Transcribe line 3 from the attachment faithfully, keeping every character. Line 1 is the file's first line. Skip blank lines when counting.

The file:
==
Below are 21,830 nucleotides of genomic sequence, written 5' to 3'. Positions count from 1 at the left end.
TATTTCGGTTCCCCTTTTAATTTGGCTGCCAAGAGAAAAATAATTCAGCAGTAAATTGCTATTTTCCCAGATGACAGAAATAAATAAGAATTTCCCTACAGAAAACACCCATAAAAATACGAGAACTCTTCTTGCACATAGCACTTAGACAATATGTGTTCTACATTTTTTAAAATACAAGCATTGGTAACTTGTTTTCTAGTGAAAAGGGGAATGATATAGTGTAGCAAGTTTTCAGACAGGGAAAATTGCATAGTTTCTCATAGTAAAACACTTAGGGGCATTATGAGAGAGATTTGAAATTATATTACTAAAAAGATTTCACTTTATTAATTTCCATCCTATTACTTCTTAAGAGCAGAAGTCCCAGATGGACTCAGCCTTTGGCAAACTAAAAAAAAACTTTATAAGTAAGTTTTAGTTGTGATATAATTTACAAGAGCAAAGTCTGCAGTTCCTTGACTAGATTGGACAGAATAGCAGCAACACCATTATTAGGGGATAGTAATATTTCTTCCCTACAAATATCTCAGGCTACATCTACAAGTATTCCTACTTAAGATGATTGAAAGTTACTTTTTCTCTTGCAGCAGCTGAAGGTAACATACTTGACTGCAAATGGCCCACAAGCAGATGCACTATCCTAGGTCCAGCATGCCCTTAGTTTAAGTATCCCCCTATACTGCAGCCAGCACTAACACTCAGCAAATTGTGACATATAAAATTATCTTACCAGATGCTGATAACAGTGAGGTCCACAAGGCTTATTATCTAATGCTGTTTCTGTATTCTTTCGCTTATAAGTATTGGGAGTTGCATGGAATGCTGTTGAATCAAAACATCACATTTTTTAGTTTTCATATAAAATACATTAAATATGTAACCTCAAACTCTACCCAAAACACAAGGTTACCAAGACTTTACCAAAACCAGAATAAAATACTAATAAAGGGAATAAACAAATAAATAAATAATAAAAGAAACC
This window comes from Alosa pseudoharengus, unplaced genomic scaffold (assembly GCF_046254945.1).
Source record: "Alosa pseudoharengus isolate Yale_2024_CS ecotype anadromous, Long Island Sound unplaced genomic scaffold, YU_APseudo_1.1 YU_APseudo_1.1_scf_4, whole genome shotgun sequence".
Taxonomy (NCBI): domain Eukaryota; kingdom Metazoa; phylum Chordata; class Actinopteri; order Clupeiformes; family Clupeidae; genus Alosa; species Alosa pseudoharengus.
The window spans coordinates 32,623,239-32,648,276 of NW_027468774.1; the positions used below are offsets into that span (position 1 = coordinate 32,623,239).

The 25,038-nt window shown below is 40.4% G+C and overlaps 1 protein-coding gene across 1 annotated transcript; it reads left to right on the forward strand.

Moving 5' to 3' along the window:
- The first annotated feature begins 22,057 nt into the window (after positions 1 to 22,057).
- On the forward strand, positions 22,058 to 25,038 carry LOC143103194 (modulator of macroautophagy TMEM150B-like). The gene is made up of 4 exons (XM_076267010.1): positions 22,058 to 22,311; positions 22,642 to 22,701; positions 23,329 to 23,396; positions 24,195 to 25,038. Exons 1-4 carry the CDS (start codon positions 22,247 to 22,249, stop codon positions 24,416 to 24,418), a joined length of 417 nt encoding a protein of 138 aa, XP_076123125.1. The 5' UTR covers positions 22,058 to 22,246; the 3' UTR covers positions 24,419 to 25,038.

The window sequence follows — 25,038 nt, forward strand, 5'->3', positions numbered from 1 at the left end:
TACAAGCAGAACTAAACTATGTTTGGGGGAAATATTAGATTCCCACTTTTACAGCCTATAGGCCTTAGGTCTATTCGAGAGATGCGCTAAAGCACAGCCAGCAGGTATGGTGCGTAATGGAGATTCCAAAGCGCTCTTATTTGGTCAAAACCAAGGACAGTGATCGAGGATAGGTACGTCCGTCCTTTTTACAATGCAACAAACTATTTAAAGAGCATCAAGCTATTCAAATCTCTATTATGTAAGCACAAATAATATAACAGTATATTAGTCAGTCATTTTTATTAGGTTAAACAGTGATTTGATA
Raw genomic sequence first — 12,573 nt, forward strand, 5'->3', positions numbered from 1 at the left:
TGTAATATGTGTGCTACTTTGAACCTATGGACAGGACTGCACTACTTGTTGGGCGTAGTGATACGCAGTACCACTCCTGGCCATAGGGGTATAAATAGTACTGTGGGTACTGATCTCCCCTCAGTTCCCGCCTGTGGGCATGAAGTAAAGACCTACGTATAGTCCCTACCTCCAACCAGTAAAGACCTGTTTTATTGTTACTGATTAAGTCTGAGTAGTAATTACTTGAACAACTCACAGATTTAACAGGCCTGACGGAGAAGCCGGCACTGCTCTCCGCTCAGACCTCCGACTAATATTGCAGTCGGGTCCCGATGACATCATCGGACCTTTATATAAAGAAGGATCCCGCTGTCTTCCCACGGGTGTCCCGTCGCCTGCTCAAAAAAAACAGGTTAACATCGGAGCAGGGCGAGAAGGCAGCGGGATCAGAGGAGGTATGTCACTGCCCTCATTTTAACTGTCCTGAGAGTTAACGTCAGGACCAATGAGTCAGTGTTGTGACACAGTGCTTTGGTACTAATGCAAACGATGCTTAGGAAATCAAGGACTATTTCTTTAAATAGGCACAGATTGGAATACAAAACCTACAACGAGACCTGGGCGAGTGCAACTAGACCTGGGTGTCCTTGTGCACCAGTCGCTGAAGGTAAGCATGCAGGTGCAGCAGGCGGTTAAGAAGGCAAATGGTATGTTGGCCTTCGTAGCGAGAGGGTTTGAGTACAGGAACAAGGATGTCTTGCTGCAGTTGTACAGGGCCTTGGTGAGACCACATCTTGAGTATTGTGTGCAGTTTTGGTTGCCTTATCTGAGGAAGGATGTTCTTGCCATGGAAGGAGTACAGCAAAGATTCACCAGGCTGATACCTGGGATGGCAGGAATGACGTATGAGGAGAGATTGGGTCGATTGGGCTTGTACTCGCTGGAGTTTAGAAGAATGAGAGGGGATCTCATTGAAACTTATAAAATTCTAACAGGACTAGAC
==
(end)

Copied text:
This window comes from Alosa pseudoharengus, unplaced genomic scaffold (assembly GCF_046254945.1).